May Archbishop Paul’s memory be eternal!


Q. Does a person have to be Greek, or Russian, or from some other European heritage to be an Orthodox Christian?
A. Most emphatically NO! The various Orthodox churches in the United States welcome anyone for worship and to consider membership. At the present time, the Orthodox churches in the West are experiencing significant growth from Protestants and Roman Catholics interested in our worship and doctrines. The Orthodox Church is Christ’s Church and is therefore open to everyone.

Q. What is the language used during Sunday worship?
A. All of our services will be 100% in English, with the exception of a few services where a common hymn might be sung in many languages (Russian,  Greek, Romanian, Arabic). These specific hymns are festal and account for .05% less English than usual.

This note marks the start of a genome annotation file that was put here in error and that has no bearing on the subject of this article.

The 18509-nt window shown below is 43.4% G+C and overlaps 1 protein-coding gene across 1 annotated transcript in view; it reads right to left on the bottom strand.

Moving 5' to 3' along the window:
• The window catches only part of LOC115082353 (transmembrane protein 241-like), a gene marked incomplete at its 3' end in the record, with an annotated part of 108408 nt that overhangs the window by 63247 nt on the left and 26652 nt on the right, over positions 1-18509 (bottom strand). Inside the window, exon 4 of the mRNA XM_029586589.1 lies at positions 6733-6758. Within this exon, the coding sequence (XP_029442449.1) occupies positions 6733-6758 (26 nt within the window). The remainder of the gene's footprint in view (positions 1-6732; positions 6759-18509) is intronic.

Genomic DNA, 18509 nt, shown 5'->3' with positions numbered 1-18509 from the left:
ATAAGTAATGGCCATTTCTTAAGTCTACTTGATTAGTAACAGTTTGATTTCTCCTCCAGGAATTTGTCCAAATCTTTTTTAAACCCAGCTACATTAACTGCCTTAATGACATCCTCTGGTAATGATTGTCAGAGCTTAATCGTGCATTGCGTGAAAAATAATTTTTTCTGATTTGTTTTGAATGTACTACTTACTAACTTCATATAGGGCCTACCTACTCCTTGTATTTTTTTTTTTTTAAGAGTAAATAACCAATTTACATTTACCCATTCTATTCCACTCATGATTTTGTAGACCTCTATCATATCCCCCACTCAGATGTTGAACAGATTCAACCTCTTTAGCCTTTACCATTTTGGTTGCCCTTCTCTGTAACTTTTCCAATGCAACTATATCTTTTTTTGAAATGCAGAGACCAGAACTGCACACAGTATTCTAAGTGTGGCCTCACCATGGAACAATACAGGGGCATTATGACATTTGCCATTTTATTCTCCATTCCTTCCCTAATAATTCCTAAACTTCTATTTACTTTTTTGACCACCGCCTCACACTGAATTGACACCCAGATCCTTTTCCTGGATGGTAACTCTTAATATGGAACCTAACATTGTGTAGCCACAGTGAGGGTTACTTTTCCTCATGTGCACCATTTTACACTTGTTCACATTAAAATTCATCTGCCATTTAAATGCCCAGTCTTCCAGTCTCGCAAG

Q. Is your Church family friendly?
A. Yes! Absolutely! In our Church families worship together in the same space. We are used to hearing the rustle and bustle of our little ones. However, if our little ones get out of hand (as they sometimes do) we ask that you please step out with your child until. him or her calms down, and as not. to distract fellow worshippers. 

Q. Can I receive Holy Communion?
A. Sadly, no, as the Christian Church is tragically divided and does not yet share the same One, Holy, Catholic, and Apostolic Faith in Christ. Receiving Holy Communion is the paramount sign of the Oneness of the Faith, which is not a reality at present. Please pray for the unity of all Christians in both faith and love. We encourage our non-Orthodox visitors to get in the communion line in order to receive a blessing from the priest, and to partake of our post-communion bread and wine, known as "Antidoron," which means, "Instead of the gift." The gift being, the Eucharist.